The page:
So far, I've set up an article schema for WSN KB article details pages. In the course of doing this, I discovered a few things. First, the schema is really insistint about wanting images -- it won't validate and is considered invalid markup if you don't provide it with both an article image and a publisher website logo. For article images I've added {LINKSTRUCTUREDIMAGELIST} to provide a list of thumbnail URLs if there are any images attached to the article... and an utterly pointless small transparent PNG...

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By on Nov 19, 2018 at 10:48 PM

A few months ago, Google Maps drastically lowered their free use allowance. The vast majority of us are, alas, still in no danger of having any websites popular enough to hit the limit. For a customer who was hitting the limit, I added a "click to load map" option in WSN to reduce their number of maps impressions. That, of course, is a far from ideal solution. What we really need is an alterative mapping service.

I thought about Bing, but they have limits of their own and may put a tighter squeeze on people at any time. So I settled on investigating Open Street Map, under the theory that OSM being non-commercial should mean we can count on it being scalable and not trying to charge people. Quickly I discovered that OSM isn't so much a mapping service as a toolkit which can be used to start making a mapping service. To do anything but a simple static tile gets complex quickly and people turn to third party tools to help implement OSM.

For the basic task of putting markers on a map with info windows, I've found Open Layers is pretty good. A few more idiosyncracies than Google Maps, but close enough. Driving directions seem to require another third party service, unfortunately. Nor do I have an overlapping marker spiderifier type of tool for OSM. Nor do the min/max zoom tweaks or lots of other things work at the moment with OSM. Nor does it support multiple maps on a page yet, nor ajax progressive marker loading, nor location dragging on submit/edit which has proved a particular pain. It'll be a long slog to get close to feature parity with google maps, but at least the basics are working.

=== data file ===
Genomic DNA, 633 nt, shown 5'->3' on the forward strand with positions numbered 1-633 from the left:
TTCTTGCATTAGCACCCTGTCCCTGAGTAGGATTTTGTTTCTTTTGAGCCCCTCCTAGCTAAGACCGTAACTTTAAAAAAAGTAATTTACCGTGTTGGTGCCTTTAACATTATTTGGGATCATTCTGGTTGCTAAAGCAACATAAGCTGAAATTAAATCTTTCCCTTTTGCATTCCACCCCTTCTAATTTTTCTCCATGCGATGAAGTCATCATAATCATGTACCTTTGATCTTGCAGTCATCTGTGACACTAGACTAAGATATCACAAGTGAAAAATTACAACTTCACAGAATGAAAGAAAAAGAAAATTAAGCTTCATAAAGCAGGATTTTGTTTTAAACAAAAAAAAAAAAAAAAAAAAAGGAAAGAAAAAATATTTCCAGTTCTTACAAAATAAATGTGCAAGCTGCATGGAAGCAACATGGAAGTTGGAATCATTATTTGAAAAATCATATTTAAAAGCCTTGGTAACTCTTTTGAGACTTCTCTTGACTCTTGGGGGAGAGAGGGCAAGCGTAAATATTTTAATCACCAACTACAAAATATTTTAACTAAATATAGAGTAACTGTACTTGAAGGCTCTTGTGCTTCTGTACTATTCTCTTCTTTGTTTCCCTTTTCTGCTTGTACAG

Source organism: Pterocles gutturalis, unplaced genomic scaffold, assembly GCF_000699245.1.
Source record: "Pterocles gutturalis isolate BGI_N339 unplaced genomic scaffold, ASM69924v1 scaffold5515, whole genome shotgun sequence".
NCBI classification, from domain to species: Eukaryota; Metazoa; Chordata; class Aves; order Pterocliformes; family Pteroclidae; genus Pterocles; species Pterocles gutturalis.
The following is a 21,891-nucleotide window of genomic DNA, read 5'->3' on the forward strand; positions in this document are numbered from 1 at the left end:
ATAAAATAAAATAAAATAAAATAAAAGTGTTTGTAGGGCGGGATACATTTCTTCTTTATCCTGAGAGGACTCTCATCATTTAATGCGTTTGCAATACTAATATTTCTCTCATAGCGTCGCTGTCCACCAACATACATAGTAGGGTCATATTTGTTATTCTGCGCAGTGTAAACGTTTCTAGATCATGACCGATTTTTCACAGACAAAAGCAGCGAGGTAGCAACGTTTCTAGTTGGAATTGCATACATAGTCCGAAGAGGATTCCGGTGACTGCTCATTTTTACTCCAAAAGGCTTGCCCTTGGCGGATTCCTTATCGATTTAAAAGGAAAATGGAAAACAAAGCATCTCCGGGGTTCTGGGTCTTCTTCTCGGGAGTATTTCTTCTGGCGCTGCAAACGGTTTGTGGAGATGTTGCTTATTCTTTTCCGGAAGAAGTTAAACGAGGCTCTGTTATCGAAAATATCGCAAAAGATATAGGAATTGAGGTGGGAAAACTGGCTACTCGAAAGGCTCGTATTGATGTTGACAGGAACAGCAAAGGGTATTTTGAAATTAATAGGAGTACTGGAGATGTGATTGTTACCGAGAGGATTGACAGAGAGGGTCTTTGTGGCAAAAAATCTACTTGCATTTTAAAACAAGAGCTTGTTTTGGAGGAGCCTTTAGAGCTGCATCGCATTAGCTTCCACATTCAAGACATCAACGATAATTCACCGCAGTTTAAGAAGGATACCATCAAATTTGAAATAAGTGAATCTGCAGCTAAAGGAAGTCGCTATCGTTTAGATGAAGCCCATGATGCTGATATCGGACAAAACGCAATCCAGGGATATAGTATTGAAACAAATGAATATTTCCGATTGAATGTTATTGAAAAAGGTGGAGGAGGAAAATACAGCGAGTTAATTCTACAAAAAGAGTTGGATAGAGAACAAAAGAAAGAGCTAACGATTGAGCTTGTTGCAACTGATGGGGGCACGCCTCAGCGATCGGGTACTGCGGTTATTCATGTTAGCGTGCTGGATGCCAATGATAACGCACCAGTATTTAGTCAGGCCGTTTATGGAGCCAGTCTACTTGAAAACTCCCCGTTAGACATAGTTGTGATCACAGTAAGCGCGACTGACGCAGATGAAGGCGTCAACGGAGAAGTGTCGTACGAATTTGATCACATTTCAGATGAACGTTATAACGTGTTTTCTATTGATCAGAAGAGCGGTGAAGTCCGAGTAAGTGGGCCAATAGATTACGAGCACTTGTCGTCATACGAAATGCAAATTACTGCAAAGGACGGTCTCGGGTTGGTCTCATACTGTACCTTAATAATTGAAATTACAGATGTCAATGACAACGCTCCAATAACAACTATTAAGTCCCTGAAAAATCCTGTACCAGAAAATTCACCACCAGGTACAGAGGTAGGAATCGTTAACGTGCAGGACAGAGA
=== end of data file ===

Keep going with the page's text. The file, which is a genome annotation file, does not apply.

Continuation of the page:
This brought me to another look at geocoding services. OpenLayers, alas, does not include their own geocoder. Considering Google Maps has a rather low geocoding limit that one can quickly hit by regenerating a decent sized directory, finding a good geocoder is definitely a top priority. The problem I'm running into with every one I look at is the same: their terms of service. Map...

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By on Nov 18, 2018 at 2:34 AM

In WSN 10.2, I spent a lot of time on WordPress integration. Perfected the theme integration, and made a WordPress plugin for each WSN script that installs and integrates and manages it and provides access to the WSN admin from WordPress. While starting work on 10.3, I realized WSN was actually integrating more fully with WordPress than with other WSNs. Time to fix that.

The first step was to take the previously hacky template integration and turn it into something standard and reliable. Instead of editing the integration file for template integration, you're now asked how much you'd like to integrate at the time of integration in the admin. Most templates including wrapper will be the best option for most, but I've retained the option to not integrate the wrapper for those who find conditionals confusing, and to not integrate anything but the style or not even the style for those with special needs.

This brought me to the issue of making sure people don't get confused when editing integrated templates. I added warning text which explains that changes will be applied to multiple scripts and describes how to use conditionals to distinguish the scripts. To achieve that, it was necessary to make host scripts aware of scripts integrating with them (which they previously were not). This seemed a good time to also make client scripts aware of their siblings and make a convenient admin menu for switching between all the tied-togeather scripts.

Once that was done, I added a script installer menu option. The installer makes it easy to add another script without having to enter any database info, it just puts it in the same database as the current script with an automatically-calculated table prefix. It then integrates members and themes for you. It always installs the free version so if you have licenses of other scripts you'll need to enter those logins after the install. I'm pondering the next steps for the installer, which may include copying tweaks or a subset of set...